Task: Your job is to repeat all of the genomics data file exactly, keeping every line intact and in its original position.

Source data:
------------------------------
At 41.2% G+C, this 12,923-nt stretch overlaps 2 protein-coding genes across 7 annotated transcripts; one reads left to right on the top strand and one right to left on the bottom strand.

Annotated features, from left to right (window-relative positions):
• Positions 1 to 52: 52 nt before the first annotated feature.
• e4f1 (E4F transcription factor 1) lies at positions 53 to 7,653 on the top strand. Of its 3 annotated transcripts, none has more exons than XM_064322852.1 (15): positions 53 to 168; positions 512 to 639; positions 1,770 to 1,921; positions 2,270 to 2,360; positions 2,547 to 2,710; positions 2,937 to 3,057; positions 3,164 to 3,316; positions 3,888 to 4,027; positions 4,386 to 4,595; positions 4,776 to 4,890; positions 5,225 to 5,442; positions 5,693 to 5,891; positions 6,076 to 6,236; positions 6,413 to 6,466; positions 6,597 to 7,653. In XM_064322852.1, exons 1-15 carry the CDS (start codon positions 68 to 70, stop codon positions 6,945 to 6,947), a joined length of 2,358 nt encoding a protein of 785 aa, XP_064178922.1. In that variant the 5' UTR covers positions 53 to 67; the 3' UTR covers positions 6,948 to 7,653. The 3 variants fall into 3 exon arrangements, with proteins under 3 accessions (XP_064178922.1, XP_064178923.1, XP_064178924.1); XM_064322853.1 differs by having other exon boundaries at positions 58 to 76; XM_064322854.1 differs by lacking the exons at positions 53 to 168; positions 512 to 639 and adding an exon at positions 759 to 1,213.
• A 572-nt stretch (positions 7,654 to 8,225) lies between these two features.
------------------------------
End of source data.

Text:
At 41.2% G+C, this 12,923-nt stretch overlaps 2 protein-coding genes across 7 annotated transcripts; one reads left to right on the top strand and one right to left on the bottom strand.

Annotated features, from left to right (window-relative positions):
• Positions 1 to 52: 52 nt before the first annotated feature.
• e4f1 (E4F transcription factor 1) lies at positions 53 to 7,653 on the top strand. Of its 3 annotated transcripts, none has more exons than XM_064322852.1 (15): positions 53 to 168; positions 512 to 639; positions 1,770 to 1,921; positions 2,270 to 2,360; positions 2,547 to 2,710; positions 2,937 to 3,057; positions 3,164 to 3,316; positions 3,888 to 4,027; positions 4,386 to 4,595; positions 4,776 to 4,890; positions 5,225 to 5,442; positions 5,693 to 5,891; positions 6,076 to 6,236; positions 6,413 to 6,466; positions 6,597 to 7,653. In XM_064322852.1, exons 1-15 carry the CDS (start codon positions 68 to 70, stop codon positions 6,945 to 6,947), a joined length of 2,358 nt encoding a protein of 785 aa, XP_064178922.1. In that variant the 5' UTR covers positions 53 to 67; the 3' UTR covers positions 6,948 to 7,653. The 3 variants fall into 3 exon arrangements, with proteins under 3 accessions (XP_064178922.1, XP_064178923.1, XP_064178924.1); XM_064322853.1 differs by having other exon boundaries at positions 58 to 76; XM_064322854.1 differs by lacking the exons at positions 53 to 168; positions 512 to 639 and adding an exon at positions 759 to 1,213.
• A 572-nt stretch (positions 7,654 to 8,225) lies between these two features.